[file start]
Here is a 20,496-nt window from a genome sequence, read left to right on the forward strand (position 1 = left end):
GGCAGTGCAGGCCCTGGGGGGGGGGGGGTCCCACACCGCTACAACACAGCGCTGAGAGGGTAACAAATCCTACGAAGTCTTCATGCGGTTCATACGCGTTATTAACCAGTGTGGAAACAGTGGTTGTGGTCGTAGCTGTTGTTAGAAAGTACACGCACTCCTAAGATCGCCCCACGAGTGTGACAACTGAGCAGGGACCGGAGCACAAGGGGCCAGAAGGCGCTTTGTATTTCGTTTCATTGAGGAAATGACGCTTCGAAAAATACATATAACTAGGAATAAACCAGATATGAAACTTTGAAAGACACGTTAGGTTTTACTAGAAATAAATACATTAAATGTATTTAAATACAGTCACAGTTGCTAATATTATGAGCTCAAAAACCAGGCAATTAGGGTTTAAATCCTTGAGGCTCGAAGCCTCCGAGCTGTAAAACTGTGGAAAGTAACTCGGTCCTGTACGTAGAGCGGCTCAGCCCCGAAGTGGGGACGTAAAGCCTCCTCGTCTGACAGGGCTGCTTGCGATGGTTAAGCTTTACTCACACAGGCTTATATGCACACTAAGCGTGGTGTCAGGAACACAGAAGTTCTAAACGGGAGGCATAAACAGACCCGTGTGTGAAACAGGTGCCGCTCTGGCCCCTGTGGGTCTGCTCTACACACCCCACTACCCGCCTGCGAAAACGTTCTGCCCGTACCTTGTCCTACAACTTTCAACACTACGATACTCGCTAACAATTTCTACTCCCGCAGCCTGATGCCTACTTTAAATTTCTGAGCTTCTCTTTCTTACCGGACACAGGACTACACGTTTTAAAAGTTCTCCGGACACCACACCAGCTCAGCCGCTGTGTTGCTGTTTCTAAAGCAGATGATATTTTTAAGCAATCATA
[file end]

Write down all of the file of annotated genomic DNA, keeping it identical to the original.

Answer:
Here is a 20,496-nt window from a genome sequence, read left to right on the forward strand (position 1 = left end):
GGCAGTGCAGGCCCTGGGGGGGGGGGGGTCCCACACCGCTACAACACAGCGCTGAGAGGGTAACAAATCCTACGAAGTCTTCATGCGGTTCATACGCGTTATTAACCAGTGTGGAAACAGTGGTTGTGGTCGTAGCTGTTGTTAGAAAGTACACGCACTCCTAAGATCGCCCCACGAGTGTGACAACTGAGCAGGGACCGGAGCACAAGGGGCCAGAAGGCGCTTTGTATTTCGTTTCATTGAGGAAATGACGCTTCGAAAAATACATATAACTAGGAATAAACCAGATATGAAACTTTGAAAGACACGTTAGGTTTTACTAGAAATAAATACATTAAATGTATTTAAATACAGTCACAGTTGCTAATATTATGAGCTCAAAAACCAGGCAATTAGGGTTTAAATCCTTGAGGCTCGAAGCCTCCGAGCTGTAAAACTGTGGAAAGTAACTCGGTCCTGTACGTAGAGCGGCTCAGCCCCGAAGTGGGGACGTAAAGCCTCCTCGTCTGACAGGGCTGCTTGCGATGGTTAAGCTTTACTCACACAGGCTTATATGCACACTAAGCGTGGTGTCAGGAACACAGAAGTTCTAAACGGGAGGCATAAACAGACCCGTGTGTGAAACAGGTGCCGCTCTGGCCCCTGTGGGTCTGCTCTACACACCCCACTACCCGCCTGCGAAAACGTTCTGCCCGTACCTTGTCCTACAACTTTCAACACTACGATACTCGCTAACAATTTCTACTCCCGCAGCCTGATGCCTACTTTAAATTTCTGAGCTTCTCTTTCTTACCGGACACAGGACTACACGTTTTAAAAGTTCTCCGGACACCACACCAGCTCAGCCGCTGTGTTGCTGTTTCTAAAGCAGATGATATTTTTAAGCAATCATA